CHARLESTON, S.C. (WCSC) - Over the summer, a hug and a quick conversation with her sister was enough to pass the coronavirus to Morgan Lancaster.
“I’m 99 percent sure I got it from my sister,” Lancaster, who lives in Mt. Pleasant, said. “She was coming home and I was leaving and I gave her a hug and two days later she showed symptoms and tested positive. And around that time frame I started to feel bad as well and ended up testing positive."
Lancaster had severe symptoms for several days.
“COVID-19 was actually really hard," she said. “A lot of people believe that if you’re young, that it won’t impact you greatly but it actually did...I would easily say that it’s the illest that I’ve ever been in my life.”
Lancaster had body aches, headaches and lost her sense of taste and smell.
“I’ve had the flu. I’ve had other viruses, but this was absolutely the worst no doubt,” she said about COVID-19.
After about two weeks of heavy symptoms she started to feel better and regained her sense of smell and taste. For months, everything was back to normal.
“And then, about three months after I regained taste and smell, I started to notice these really odd smells and it wouldn’t go away,” Lancaster said. "At first popcorn smelled really chemical to me. My husband would pop popcorn and I would just feel like I needed a breath of fresh air because it was just an awful smell.”
She describes it like the smell of rotting pumpkin or squash.
“It was just a really bad smell," Lancaster said. She smelled it when cooking meat, when walking her dog near Shem Creek and even smelled it in her toothpaste.
After several weeks of no answers, Lancaster found some articles online about people experiencing a similar symptom.
“My coworker was on Google one day and an article finally popped up for her and she was like, ‘Oh my gosh! This is the exact same thing you’ve been explaining!'" Lancaster said. “And I was like, ‘Oh my gosh, this is crazy,’ and honestly that was all the justification that I needed... I’m not crazy.”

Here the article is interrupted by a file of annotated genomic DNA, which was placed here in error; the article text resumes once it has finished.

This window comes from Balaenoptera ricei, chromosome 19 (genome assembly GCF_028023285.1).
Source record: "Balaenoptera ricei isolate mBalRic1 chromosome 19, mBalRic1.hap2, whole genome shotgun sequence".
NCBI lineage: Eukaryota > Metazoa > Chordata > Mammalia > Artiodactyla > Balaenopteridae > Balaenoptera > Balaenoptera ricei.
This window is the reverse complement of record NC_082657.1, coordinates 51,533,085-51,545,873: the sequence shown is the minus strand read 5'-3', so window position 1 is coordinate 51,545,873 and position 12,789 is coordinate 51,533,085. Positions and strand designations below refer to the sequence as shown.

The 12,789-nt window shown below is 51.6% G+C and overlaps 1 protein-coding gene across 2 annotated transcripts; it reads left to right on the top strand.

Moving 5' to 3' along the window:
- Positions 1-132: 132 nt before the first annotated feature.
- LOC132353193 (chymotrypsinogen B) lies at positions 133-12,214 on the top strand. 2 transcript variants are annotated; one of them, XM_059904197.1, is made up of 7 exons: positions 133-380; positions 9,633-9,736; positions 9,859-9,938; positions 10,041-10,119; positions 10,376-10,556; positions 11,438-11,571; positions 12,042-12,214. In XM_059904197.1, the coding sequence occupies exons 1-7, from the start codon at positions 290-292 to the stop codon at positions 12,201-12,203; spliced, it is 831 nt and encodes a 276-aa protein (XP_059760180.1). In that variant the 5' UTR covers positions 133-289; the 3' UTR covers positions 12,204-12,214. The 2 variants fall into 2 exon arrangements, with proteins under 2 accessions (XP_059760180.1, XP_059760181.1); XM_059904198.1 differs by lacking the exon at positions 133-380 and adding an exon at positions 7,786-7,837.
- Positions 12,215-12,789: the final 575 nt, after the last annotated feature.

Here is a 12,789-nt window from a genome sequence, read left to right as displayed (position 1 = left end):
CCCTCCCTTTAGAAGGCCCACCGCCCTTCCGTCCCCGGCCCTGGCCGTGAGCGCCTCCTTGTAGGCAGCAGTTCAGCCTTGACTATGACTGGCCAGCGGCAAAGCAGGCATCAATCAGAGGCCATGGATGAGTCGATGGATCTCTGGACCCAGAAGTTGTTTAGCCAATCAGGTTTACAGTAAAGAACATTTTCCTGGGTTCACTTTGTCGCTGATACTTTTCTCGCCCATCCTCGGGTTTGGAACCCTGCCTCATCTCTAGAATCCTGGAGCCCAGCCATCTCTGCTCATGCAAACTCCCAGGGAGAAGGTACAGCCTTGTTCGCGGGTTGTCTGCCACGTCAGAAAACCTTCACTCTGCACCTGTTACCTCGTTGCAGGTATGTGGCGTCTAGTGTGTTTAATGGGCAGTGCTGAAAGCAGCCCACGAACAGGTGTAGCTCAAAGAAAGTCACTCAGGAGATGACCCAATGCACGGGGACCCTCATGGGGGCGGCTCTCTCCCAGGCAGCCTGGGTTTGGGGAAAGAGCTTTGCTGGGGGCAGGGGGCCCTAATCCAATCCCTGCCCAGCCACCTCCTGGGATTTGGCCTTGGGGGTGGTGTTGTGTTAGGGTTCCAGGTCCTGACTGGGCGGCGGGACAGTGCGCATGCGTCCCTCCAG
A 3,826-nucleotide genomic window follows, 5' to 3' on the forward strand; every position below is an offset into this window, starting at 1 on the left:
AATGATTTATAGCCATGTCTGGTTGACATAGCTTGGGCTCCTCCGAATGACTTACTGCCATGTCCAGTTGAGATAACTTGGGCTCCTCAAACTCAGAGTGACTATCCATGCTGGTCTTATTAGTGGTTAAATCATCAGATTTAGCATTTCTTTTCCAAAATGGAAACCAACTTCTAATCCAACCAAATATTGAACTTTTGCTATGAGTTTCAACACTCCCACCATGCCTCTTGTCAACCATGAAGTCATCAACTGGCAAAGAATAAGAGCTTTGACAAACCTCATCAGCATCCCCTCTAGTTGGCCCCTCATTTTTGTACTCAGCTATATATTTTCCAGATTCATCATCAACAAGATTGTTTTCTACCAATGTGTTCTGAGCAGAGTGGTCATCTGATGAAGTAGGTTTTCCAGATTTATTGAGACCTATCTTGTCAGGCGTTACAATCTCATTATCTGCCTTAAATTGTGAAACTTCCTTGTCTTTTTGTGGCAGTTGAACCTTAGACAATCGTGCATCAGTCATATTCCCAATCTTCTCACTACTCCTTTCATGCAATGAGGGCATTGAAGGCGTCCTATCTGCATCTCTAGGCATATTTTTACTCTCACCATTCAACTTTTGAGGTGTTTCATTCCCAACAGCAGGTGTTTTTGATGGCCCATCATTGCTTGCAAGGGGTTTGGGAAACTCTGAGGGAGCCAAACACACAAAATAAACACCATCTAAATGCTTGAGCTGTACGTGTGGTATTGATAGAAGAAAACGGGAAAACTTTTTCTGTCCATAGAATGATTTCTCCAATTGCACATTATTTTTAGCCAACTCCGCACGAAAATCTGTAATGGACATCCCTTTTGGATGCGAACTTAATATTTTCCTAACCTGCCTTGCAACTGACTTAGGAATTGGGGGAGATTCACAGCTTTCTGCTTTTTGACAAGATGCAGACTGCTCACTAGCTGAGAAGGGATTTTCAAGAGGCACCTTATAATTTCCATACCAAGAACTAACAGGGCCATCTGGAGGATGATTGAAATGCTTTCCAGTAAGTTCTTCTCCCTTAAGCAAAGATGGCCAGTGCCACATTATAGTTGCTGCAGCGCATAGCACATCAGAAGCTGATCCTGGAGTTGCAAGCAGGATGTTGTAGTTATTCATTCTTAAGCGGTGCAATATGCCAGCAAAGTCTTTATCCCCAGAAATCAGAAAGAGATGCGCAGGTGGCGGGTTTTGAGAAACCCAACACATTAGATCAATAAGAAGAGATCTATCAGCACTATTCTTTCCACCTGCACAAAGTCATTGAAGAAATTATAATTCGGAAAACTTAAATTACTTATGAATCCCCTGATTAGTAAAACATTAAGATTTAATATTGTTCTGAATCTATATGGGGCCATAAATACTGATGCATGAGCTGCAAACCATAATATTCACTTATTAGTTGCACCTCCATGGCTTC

Dr. Mark Ghegan at Charleston Ear, Nose Throat and Allergy said while this symptom is not common, he has seen it.
“We have seen a fair number of people who’ve noticed a change in their smell and taste, and whether that’s recently onset after COVID or something that’s been lingering for months on, we’ve seen an uptick in that,” he added.
Ghegan said COVID-19 is not the first virus to affect these senses.
“We’ve always known viruses can affect all the nerves in the head and neck but specifically the nerves of the olfactory system. With COVID I think there’s been a heightened awareness of it," he said. Most studies have shown impacts to smell and taste eventually go back to normal.
“But for some people it lingers on and then a small subset do get these kind of foul, or odd smells or tastes,” Ghegan said. "It can be really frustrating.”
Ghegan said patients can take a smell identification test which works somewhat like scratch-and-sniff cards. The test allows doctors to determine if the patient’s sense of smell is improving, staying the same or getting worse. He also recommends a smell kit which uses essential oils to re-train the brain.
Lancaster is willing to try anything to get her sense of smell back to normal.
“I do want to get the problem fixed!" she said. "I would like to have something cooking and say, "Oh my goodness that smells so good.' I want to experience that again. I am interested in scent training. And I do want to find a solution to this. and I don’t know if that’s time, or if that is a certain training, but I’m willing to give it a shot.”
Lancaster also wants young people to realize that COVID-19 can make you very sick and can impact your health even months after diagnosis.
You can read more about this symptom and smell loss by clicking on the links below: